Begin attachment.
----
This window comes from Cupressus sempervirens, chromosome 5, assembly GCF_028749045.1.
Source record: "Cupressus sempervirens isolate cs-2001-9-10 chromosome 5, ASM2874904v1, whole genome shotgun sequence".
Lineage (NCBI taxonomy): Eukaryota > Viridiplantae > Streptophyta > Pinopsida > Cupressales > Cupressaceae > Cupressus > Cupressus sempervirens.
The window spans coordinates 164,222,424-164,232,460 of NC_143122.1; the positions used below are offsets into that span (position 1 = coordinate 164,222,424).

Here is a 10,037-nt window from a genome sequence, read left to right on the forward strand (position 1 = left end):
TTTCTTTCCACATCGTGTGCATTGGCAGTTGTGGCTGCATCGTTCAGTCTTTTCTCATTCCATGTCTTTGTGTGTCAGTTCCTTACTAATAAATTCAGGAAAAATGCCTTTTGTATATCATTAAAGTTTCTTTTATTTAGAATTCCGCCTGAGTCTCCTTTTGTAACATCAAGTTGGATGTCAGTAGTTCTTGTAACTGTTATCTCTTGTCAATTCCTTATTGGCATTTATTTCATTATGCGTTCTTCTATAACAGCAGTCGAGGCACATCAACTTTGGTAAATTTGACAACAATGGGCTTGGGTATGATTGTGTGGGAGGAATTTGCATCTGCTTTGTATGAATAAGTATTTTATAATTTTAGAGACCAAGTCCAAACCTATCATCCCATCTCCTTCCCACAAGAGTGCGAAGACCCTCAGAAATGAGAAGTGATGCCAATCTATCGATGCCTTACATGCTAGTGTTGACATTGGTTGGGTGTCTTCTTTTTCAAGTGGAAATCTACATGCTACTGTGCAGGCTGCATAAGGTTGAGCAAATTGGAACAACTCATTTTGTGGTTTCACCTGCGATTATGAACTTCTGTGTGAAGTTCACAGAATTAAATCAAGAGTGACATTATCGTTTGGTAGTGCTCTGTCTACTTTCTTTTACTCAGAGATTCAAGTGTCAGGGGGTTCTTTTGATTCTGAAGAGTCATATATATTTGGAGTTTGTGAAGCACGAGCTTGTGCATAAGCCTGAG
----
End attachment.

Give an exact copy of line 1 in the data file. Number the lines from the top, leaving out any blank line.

This window comes from Cupressus sempervirens, chromosome 5, assembly GCF_028749045.1.